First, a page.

Charlie Sheen has revealed on The Today Show that he is HIV positive.
In an interview this morning New York time with NBC's Matt Lauer, the actor said that he did “not entirely” know how he contracted the virus.
Sheen said that he has known he had the condition for four years, and that he has been the victim of blackmail from those who sought to disclose the news.
When asked whether he could have transmitted HIV since his diagnosis, Sheen said it would have been “impossible".
Sheen's interview is important. In the past week the Sun newspaper was criticised for for its front page story on "Hollywood HIV panic".
Shaun Griffin of the HIV charity the Terrence Higgins Trust told The Independent:
The fact is that it is utterly wrong to disclose an individual's HIV status without their permission – though we are provided with enough information here to effectively identify them.
Even with the advances made in HIV testing and treatment, this shows that unfounded prejudices still remain. It is attitudes like these that perpetuate HIV stigma.
Stigma is a dangerous construct and we’ve seen that it has a damaging effect on individuals and on public health. It can deter people from accessing testing or treatment, and can isolate a person living with HIV causing anxiety or depression.
Moreover, academics from Royal Holloway, University of London have found that fear of HIV and testing is one of the biggest barriers to diagnosis, in a study which estimates that half of the 35 million people infected have not been diagnosed.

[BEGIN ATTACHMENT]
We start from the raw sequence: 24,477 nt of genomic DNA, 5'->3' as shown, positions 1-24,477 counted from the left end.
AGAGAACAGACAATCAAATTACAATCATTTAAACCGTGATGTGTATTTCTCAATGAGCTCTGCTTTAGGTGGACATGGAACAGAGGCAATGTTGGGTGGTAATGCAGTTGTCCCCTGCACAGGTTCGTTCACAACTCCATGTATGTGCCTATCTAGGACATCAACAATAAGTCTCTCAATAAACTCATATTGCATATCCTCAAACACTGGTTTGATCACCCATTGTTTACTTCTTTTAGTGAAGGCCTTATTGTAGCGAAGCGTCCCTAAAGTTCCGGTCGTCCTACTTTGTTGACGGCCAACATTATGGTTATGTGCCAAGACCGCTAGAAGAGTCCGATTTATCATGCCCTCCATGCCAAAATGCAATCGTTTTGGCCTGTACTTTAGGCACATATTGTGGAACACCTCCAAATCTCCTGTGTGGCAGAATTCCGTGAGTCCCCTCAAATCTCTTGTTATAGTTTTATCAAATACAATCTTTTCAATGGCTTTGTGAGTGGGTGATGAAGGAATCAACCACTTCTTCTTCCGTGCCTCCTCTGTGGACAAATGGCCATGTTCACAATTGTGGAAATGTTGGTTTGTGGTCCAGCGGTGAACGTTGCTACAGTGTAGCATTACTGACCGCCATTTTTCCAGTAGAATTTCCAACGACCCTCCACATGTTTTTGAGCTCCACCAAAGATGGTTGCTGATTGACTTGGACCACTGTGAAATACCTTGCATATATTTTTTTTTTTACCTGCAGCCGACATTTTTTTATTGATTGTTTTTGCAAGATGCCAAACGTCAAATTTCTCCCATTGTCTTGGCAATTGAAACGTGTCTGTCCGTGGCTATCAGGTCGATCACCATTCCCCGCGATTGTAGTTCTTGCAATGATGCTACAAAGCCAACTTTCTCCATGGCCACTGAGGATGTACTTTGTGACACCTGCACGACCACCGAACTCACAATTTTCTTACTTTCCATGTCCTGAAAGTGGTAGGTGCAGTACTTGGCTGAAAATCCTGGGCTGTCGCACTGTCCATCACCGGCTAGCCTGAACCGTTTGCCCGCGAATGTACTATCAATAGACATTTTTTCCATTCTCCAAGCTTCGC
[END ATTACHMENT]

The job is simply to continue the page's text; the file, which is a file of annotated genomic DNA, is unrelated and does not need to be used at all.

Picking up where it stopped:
The findings are published in the leading journal AIDS and Behaviour, which show that one quarter of over 100,000 HIV positive people in the UK do not know that they are infected.
Dr Michael Evangeli, from the Department of Psychology at Royal Holloway, who led the study, said:
Our research shows it is imperative that more is done to reduce the fear of HIV and HIV testing to increase the amount of people being tested.
A test for HIV, which can now be done in private at home, is necessary to receive HIV treatment and care. The earlier this can be done helps to reduce the onward transmission of HIV. The fact that HIV is treatable needs to be stressed.
HIV is spread through contact with blood (including menstrual blood and any blood in saliva, urine, and feces), semen, vaginal fluids, breast milk, and fluids around the brain, spinal cord, joints and a developing fetus.
HIV is not spread through contact with sweat, tears, saliva, feces or urine.
Condoms remain the most effective barrier, as well as dental dams and latex gloves.
In addition, if a condom splits or you forget to use one – a HIV negative partner can take PEP (post-exposure prophylaxis), which helps prevent transmission of HIV. It needs to be taken within 3 days, but better within 24 hours.
For more information visit the NHS website.
More from The Independent: How the media should be responsibly reporting on HIV